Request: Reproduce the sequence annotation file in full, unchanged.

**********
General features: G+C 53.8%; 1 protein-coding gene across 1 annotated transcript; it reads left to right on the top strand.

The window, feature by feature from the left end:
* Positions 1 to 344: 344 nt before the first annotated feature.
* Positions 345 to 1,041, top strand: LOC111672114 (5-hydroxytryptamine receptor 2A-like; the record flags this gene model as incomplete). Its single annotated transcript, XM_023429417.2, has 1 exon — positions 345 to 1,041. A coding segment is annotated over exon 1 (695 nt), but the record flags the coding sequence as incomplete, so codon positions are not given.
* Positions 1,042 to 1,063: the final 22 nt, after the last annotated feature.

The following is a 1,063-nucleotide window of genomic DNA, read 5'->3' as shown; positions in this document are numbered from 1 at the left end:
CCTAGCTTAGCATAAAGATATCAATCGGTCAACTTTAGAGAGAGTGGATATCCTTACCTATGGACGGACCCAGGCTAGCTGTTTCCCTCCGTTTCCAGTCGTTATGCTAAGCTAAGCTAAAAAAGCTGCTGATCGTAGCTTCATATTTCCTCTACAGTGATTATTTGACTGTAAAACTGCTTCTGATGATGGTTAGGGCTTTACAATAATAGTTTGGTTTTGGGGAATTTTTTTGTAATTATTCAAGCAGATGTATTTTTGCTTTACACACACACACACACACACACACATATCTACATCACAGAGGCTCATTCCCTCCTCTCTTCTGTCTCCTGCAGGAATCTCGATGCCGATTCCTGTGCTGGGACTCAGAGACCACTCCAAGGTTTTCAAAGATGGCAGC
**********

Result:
General features: G+C 53.8%; 1 protein-coding gene across 1 annotated transcript; it reads left to right on the top strand.

The window, feature by feature from the left end:
* Positions 1 to 344: 344 nt before the first annotated feature.
* Positions 345 to 1,041, top strand: LOC111672114 (5-hydroxytryptamine receptor 2A-like; the record flags this gene model as incomplete). Its single annotated transcript, XM_023429417.2, has 1 exon — positions 345 to 1,041. A coding segment is annotated over exon 1 (695 nt), but the record flags the coding sequence as incomplete, so codon positions are not given.
* Positions 1,042 to 1,063: the final 22 nt, after the last annotated feature.

The following is a 1,063-nucleotide window of genomic DNA, read 5'->3' as shown; positions in this document are numbered from 1 at the left end:
CCTAGCTTAGCATAAAGATATCAATCGGTCAACTTTAGAGAGAGTGGATATCCTTACCTATGGACGGACCCAGGCTAGCTGTTTCCCTCCGTTTCCAGTCGTTATGCTAAGCTAAGCTAAAAAAGCTGCTGATCGTAGCTTCATATTTCCTCTACAGTGATTATTTGACTGTAAAACTGCTTCTGATGATGGTTAGGGCTTTACAATAATAGTTTGGTTTTGGGGAATTTTTTTGTAATTATTCAAGCAGATGTATTTTTGCTTTACACACACACACACACACACACACATATCTACATCACAGAGGCTCATTCCCTCCTCTCTTCTGTCTCCTGCAGGAATCTCGATGCCGATTCCTGTGCTGGGACTCAGAGACCACTCCAAGGTTTTCAAAGATGGCAGC